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Are Behaviors Bad?




So often in the field of ABA, we hear a caregiver say that they are hesitant to do something because it may cause a behavior or tantrum with their child. Maybe a Behavioral Therapist says that they avoid running a certain program or focusing on specific skills, to avoid the potential of a behavior occurring. In life, we may find our own behavior is governed by a series of steps to avoid an argument, confrontation, or the adult version of a tantrum (yes, we all know what that looks like.) Whether we are trying to avoid an argument with our spouse or hesitant to follow through with an instruction we gave our child, our behavior is being dictated by the notion that "behaviors," such as tantrums, emotional responses, and arguments, are bad. I think we can all agree that they aren't fun, but are they bad? The long and short answer is, no!


Behaviors are a learning moment for both people involved. You can also think of them as a hill or a mountain, with a comfy padded sled waiting at the top. Walking up the hill is certainly not fun and takes quite a bit of energy, determination, and deep breaths. But once you make it up the hill, you get to sit on the nice comfortable sled and fly down the other side. Remember though, you won't make it to the sled until you do the heavy lifting to get up there. As they say, "the best things in life are rarely easy." You must make a commitment to not avoid and instead, to take the risk of facing whatever behavior you are afraid of. Short-term pain for long term rewards.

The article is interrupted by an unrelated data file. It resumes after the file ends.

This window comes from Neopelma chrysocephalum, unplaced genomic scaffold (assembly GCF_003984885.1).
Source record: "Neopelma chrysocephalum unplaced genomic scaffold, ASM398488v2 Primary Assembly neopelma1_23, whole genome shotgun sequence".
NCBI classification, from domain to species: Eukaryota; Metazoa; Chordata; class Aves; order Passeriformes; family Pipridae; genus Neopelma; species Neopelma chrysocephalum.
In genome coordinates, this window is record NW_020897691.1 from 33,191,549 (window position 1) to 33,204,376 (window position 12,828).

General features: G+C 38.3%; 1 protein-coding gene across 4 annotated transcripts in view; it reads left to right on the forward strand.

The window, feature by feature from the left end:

Let's start with one of the most common examples we see as ABA practitioners when working with younger children. A child named Joey wants another cookie once he finishes his first one. His mom says "no" and that one cookie is enough. Joey starts screaming, crying, and stomping his feet on the floor. His mom knows that all she has to do is give him another cookie and he will stop, so she compromises and gives him half a cookie. The next time Joey is eating a cookie and asks for another one, his mother agrees and gives him part of another cookie, in fear that denying him altogether, will produce another tantrum. In that first instance, both people learned something. Joey learned that if he wants something, he can scream and cry and get what he wants. His mother learned that if she denies Joey something he wants, he will likely have a tantrum. Pretty soon Joey starts to realize how easy it is to get what he wants and begins to tantrum at the first inclination that he will be denied anything. His mother is now dealing with tantrums happening every day, multiple times a day, and she lives in fear of another one occurring.